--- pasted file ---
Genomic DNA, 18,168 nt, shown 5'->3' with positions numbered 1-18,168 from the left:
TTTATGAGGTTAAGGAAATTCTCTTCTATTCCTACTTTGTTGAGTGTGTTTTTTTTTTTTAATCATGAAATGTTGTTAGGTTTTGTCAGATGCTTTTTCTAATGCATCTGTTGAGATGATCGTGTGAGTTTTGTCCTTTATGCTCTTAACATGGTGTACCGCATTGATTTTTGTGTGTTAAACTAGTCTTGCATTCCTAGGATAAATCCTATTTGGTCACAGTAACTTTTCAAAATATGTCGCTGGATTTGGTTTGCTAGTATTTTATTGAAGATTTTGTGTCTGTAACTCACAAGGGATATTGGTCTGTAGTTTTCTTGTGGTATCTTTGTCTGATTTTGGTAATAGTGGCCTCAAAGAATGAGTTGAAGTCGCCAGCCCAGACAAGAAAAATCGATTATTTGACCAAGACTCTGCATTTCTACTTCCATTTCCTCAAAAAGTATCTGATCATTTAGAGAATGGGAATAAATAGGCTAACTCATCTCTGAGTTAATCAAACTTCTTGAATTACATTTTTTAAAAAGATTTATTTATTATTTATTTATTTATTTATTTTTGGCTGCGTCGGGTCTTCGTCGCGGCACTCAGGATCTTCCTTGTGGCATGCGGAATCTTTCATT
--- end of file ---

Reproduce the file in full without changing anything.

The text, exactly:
Genomic DNA, 18,168 nt, shown 5'->3' with positions numbered 1-18,168 from the left:
TTTATGAGGTTAAGGAAATTCTCTTCTATTCCTACTTTGTTGAGTGTGTTTTTTTTTTTTAATCATGAAATGTTGTTAGGTTTTGTCAGATGCTTTTTCTAATGCATCTGTTGAGATGATCGTGTGAGTTTTGTCCTTTATGCTCTTAACATGGTGTACCGCATTGATTTTTGTGTGTTAAACTAGTCTTGCATTCCTAGGATAAATCCTATTTGGTCACAGTAACTTTTCAAAATATGTCGCTGGATTTGGTTTGCTAGTATTTTATTGAAGATTTTGTGTCTGTAACTCACAAGGGATATTGGTCTGTAGTTTTCTTGTGGTATCTTTGTCTGATTTTGGTAATAGTGGCCTCAAAGAATGAGTTGAAGTCGCCAGCCCAGACAAGAAAAATCGATTATTTGACCAAGACTCTGCATTTCTACTTCCATTTCCTCAAAAAGTATCTGATCATTTAGAGAATGGGAATAAATAGGCTAACTCATCTCTGAGTTAATCAAACTTCTTGAATTACATTTTTTAAAAAGATTTATTTATTATTTATTTATTTATTTATTTTTGGCTGCGTCGGGTCTTCGTCGCGGCACTCAGGATCTTCCTTGTGGCATGCGGAATCTTTCATT